In a bid to equip women patrolling team of the Delhi Police with motor vehicles, the law-enforcing agency has provided a team of 16 women constables in the North-East district of Seelampur area with eight scooters along with 16 pink helmets on Thursday. These scooters are also pink in colour and are armed with batons, pepper spray, and hooters to keep the miscreants in check. While the colour theme of the scooters spurred controversy for the Delhi Police, it has justified it saying that the colour will distinguish the patrolling team from the rest and yet make them approachable to women.

“Since the uniform worn by both the genders is similar, the women teams wouldn’t look different from a distance. We wanted a women’s team that had a marked presence on the roads, and yet was approachable,” said Ved Prakash Surya, deputy commissioner of police (north-east), HTreported.

This move by the Delhi Police of especially providing “pink”scooters has received a lot of flak for reinforcing gender stereotypes despite the fact that both the women personnel and the DCP tried to justify its significance.

The women patrolling team will take rounds around the area in two time slots – from 11 am to 1 pm and 5 pm to 7 pm when school shut and young girls leave school to go home and secondly when women and girls come out to visit parks in the evening, DCP said.

One of the women constables told ANI, “The aim behind choosing pink colour is to build confidence in women so that they can approach us without hesitation. Women feel happy seeing us. Public-police interaction has increased after this. We are also given chilli powder, spy camera, pepper spray, weapon.” Adding to that, the pillion will also be armed with a pistol.

Sukh Darshan, a member of the patrolling team says that they set out every day from the Seelampur Police station after a briefing from the DCP. “Each pillion rider is armed with a pistol. The scooters are equipped with batons, pepper spray, and hooters. When we move, the public must know of our presence,” said Darshan, HT reports. The team moves around the smaller colonies and villages in the jurisdiction including Maujpur, Babarpur, Durgapuri, Nand Nagri, Main Wazirabad Road, Yamuna Vihar, Bhajanpura, Khajuri Chowk, Shastri Park, Dharampura and Pusta Road — clocking a total distance of about 20km, twice every day.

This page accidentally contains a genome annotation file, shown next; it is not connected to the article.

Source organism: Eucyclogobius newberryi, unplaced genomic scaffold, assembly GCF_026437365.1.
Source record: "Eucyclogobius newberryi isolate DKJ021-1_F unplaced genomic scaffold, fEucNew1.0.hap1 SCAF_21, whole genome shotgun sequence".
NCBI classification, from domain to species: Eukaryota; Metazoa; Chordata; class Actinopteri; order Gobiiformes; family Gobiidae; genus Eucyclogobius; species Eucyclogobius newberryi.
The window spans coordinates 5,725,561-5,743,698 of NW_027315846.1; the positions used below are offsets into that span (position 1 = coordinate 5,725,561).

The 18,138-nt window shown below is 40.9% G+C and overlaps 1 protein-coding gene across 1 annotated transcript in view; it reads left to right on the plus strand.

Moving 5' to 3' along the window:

Another teammate Malti Sharma recollected that on Wednesday, they had to stop their patrol outside a park in Yamuna Vihar when three school girls approached them as their were being harassed by a man. “We spotted him at a distance, chased and caught him. The accused identified us immediately. He fell on the feet of the girls and begged for forgiveness, but we called the local police and handed him over to them,”Sharma said.

This move by the Delhi Police of especially providing “pink”scooters has received a lot of flak for reinforcing gender stereotypes despite the fact that both the women personnel and the DCP tried to justify its significance. On social media platforms like Twitter, people are up in arms about the fear-factor in the new scooters. One user said, “Is this pink-flowery equipment going to instill fear among criminals of Delhi? Why not give a Bullet to the women constables? At least it will force them to stay fit to handle its weight. This is sheer waste of money.”

“The aim behind choosing pink colour is to build confidence in women so that they can approach us without hesitation. Women feel happy seeing us. Public-police interaction has increased after this.”

Kiran Bedi, who is the governor of Puducherry and a retired IPS officer also tweeted, “Let’s leave pinks and blues to infants. Strengthen the Khaki and not confuse it. The cab drivers can use colours for customer identification. However increased presence of women cops on the streets is certainly needed. #pinkScooter @delhipolice.”

Delhi Police trained 16 women constables in armed combat after handpicking them for this initiative in September. This was done with a focus on reducing crimes against women in public spaces. The city recorded the highest number of crimes against women according to the National Crime Record Bureau (NCRB) 2017.

Picture credit: Twitter

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